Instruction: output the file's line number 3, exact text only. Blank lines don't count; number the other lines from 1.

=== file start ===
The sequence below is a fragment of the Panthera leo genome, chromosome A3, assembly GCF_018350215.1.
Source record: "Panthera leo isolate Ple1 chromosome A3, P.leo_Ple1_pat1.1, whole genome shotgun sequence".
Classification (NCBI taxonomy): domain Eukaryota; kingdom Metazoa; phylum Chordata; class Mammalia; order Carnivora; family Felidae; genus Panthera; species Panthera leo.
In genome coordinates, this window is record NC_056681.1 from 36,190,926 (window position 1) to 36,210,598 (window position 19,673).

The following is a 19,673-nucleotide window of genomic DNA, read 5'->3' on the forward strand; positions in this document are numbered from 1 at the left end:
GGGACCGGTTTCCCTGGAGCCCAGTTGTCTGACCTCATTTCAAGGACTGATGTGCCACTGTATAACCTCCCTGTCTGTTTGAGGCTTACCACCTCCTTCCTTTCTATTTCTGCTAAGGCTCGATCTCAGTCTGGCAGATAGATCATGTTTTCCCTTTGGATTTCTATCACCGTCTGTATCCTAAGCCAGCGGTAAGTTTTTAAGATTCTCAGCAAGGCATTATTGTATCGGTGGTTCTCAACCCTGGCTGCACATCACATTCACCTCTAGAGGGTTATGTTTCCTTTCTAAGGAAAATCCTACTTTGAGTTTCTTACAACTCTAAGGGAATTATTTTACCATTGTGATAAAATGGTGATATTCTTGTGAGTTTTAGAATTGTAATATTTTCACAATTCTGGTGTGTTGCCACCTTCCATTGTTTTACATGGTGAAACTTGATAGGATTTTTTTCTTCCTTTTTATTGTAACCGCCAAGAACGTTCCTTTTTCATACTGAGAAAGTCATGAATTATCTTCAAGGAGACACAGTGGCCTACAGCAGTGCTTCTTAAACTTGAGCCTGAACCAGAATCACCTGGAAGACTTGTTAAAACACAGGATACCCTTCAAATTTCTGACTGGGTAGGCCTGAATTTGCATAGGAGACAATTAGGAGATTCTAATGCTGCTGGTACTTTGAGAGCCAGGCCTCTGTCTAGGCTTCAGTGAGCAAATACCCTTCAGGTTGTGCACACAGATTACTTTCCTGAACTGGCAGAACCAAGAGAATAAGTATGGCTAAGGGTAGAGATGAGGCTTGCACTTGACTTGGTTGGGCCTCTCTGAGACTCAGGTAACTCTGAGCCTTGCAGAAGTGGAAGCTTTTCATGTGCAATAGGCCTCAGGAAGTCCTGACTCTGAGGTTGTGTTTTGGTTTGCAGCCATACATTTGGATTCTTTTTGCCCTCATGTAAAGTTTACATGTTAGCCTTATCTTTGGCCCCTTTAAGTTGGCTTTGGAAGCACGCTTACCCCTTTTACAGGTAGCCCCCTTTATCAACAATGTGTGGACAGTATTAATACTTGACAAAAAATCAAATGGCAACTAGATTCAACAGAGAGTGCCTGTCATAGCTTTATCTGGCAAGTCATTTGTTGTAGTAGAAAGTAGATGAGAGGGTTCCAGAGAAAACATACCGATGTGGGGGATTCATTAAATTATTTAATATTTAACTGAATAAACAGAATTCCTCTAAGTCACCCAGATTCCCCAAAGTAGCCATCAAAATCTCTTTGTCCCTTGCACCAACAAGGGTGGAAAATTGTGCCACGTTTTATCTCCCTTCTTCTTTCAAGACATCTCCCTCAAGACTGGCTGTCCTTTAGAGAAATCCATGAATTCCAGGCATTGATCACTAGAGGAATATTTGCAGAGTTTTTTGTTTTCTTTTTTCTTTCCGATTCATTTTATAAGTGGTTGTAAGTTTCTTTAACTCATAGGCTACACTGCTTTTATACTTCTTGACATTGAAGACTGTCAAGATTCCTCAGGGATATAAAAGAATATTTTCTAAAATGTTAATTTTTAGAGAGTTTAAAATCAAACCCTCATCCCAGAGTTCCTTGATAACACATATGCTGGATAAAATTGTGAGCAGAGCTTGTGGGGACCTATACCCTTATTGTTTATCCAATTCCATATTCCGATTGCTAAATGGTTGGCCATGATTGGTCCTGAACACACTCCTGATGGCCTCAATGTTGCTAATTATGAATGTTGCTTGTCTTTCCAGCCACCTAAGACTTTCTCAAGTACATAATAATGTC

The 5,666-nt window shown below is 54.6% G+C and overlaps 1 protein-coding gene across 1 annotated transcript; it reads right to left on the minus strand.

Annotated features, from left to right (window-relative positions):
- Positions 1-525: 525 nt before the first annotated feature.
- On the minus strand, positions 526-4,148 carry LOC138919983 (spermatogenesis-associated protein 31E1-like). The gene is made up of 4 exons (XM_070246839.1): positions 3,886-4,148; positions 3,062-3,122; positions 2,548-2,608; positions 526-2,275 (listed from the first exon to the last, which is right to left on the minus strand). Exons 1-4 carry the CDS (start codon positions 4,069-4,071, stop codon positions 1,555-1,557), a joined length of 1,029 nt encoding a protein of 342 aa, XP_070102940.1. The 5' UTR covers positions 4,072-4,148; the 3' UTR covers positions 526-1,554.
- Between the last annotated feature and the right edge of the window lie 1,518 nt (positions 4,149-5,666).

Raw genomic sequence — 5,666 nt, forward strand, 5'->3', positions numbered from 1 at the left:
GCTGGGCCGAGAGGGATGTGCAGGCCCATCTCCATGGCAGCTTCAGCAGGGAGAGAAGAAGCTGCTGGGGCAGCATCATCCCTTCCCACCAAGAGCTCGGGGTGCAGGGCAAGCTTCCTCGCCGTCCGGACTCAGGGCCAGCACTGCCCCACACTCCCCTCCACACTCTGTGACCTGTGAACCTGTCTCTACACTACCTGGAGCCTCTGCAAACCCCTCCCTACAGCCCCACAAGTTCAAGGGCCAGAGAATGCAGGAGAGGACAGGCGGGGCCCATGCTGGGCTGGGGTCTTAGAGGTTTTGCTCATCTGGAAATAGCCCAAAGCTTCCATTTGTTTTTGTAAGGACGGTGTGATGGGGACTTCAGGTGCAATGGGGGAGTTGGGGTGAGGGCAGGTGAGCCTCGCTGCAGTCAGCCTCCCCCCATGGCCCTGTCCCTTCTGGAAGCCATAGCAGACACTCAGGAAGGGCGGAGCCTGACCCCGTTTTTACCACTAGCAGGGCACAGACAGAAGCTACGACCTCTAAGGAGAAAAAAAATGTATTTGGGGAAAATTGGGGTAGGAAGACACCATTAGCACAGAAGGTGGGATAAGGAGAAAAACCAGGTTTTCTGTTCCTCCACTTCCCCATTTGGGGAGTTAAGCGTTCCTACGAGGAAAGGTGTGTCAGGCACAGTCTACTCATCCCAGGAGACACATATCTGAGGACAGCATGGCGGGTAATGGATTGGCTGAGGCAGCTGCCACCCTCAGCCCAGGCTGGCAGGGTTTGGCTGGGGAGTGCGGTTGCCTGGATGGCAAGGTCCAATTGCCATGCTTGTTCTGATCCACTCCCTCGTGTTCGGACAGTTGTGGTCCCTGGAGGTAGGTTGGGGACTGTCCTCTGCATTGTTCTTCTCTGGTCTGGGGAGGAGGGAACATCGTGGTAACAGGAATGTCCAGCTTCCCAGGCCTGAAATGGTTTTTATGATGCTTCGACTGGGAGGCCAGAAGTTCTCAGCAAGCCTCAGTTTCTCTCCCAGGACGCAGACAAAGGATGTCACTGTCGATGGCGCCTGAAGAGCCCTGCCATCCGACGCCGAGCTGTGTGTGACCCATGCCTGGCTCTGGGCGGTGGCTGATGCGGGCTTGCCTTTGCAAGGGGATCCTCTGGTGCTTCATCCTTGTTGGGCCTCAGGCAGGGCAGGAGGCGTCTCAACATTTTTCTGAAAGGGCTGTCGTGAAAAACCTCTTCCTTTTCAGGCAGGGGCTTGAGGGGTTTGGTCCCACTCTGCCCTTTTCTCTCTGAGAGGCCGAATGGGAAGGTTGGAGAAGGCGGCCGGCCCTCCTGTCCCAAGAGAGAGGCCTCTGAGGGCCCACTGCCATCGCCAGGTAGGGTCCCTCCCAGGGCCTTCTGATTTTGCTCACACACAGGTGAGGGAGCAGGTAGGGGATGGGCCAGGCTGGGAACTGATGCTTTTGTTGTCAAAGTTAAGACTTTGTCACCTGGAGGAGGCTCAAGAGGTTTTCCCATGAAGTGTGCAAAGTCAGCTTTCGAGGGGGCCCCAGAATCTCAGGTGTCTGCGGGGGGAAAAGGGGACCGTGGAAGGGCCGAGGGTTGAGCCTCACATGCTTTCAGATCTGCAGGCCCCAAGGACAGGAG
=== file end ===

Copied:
Classification (NCBI taxonomy): domain Eukaryota; kingdom Metazoa; phylum Chordata; class Mammalia; order Carnivora; family Felidae; genus Panthera; species Panthera leo.